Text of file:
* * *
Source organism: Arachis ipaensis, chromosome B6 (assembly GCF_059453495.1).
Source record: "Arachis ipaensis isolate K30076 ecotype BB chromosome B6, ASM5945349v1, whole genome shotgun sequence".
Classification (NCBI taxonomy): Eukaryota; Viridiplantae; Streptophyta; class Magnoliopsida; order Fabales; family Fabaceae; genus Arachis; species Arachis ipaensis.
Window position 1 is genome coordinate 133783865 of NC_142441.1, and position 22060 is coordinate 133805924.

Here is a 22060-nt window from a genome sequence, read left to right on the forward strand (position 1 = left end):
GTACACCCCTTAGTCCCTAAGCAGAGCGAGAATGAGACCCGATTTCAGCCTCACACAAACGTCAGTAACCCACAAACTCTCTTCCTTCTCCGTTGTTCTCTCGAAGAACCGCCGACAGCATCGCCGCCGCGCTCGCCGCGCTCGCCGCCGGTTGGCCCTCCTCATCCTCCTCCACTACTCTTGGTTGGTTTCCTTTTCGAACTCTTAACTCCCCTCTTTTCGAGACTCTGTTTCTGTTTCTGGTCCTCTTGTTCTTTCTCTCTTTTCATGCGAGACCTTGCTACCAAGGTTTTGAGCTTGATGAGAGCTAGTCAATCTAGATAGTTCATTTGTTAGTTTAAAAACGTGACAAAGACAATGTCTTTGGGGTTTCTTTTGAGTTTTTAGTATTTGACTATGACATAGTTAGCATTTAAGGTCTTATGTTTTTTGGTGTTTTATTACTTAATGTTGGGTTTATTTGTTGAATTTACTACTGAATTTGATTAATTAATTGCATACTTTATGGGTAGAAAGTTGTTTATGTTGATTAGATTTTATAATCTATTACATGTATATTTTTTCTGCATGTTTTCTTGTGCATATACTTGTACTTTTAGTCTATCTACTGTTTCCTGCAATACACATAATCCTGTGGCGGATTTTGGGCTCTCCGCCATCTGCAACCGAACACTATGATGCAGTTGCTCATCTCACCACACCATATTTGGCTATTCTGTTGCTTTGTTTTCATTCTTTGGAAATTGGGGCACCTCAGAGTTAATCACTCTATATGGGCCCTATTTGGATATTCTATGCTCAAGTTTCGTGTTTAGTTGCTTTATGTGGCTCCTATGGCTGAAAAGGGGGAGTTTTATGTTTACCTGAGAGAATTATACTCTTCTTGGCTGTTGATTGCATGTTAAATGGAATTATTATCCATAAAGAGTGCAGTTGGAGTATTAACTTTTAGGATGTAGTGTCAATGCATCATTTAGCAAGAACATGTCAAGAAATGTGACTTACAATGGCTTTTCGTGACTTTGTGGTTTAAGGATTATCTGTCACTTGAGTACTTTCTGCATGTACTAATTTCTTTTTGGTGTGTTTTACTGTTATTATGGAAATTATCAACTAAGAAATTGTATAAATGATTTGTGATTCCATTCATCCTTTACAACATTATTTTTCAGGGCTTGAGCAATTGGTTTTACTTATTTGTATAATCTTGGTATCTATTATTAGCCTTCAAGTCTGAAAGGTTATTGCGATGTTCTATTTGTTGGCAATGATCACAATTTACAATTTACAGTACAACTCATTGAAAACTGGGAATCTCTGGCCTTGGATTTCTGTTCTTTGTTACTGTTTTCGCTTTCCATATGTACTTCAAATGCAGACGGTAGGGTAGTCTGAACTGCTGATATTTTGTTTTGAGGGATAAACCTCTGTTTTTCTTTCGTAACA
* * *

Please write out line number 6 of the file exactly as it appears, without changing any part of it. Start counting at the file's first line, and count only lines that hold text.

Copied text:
GTACACCCCTTAGTCCCTAAGCAGAGCGAGAATGAGACCCGATTTCAGCCTCACACAAACGTCAGTAACCCACAAACTCTCTTCCTTCTCCGTTGTTCTCTCGAAGAACCGCCGACAGCATCGCCGCCGCGCTCGCCGCGCTCGCCGCCGGTTGGCCCTCCTCATCCTCCTCCACTACTCTTGGTTGGTTTCCTTTTCGAACTCTTAACTCCCCTCTTTTCGAGACTCTGTTTCTGTTTCTGGTCCTCTTGTTCTTTCTCTCTTTTCATGCGAGACCTTGCTACCAAGGTTTTGAGCTTGATGAGAGCTAGTCAATCTAGATAGTTCATTTGTTAGTTTAAAAACGTGACAAAGACAATGTCTTTGGGGTTTCTTTTGAGTTTTTAGTATTTGACTATGACATAGTTAGCATTTAAGGTCTTATGTTTTTTGGTGTTTTATTACTTAATGTTGGGTTTATTTGTTGAATTTACTACTGAATTTGATTAATTAATTGCATACTTTATGGGTAGAAAGTTGTTTATGTTGATTAGATTTTATAATCTATTACATGTATATTTTTTCTGCATGTTTTCTTGTGCATATACTTGTACTTTTAGTCTATCTACTGTTTCCTGCAATACACATAATCCTGTGGCGGATTTTGGGCTCTCCGCCATCTGCAACCGAACACTATGATGCAGTTGCTCATCTCACCACACCATATTTGGCTATTCTGTTGCTTTGTTTTCATTCTTTGGAAATTGGGGCACCTCAGAGTTAATCACTCTATATGGGCCCTATTTGGATATTCTATGCTCAAGTTTCGTGTTTAGTTGCTTTATGTGGCTCCTATGGCTGAAAAGGGGGAGTTTTATGTTTACCTGAGAGAATTATACTCTTCTTGGCTGTTGATTGCATGTTAAATGGAATTATTATCCATAAAGAGTGCAGTTGGAGTATTAACTTTTAGGATGTAGTGTCAATGCATCATTTAGCAAGAACATGTCAAGAAATGTGACTTACAATGGCTTTTCGTGACTTTGTGGTTTAAGGATTATCTGTCACTTGAGTACTTTCTGCATGTACTAATTTCTTTTTGGTGTGTTTTACTGTTATTATGGAAATTATCAACTAAGAAATTGTATAAATGATTTGTGATTCCATTCATCCTTTACAACATTATTTTTCAGGGCTTGAGCAATTGGTTTTACTTATTTGTATAATCTTGGTATCTATTATTAGCCTTCAAGTCTGAAAGGTTATTGCGATGTTCTATTTGTTGGCAATGATCACAATTTACAATTTACAGTACAACTCATTGAAAACTGGGAATCTCTGGCCTTGGATTTCTGTTCTTTGTTACTGTTTTCGCTTTCCATATGTACTTCAAATGCAGACGGTAGGGTAGTCTGAACTGCTGATATTTTGTTTTGAGGGATAAACCTCTGTTTTTCTTTCGTAACA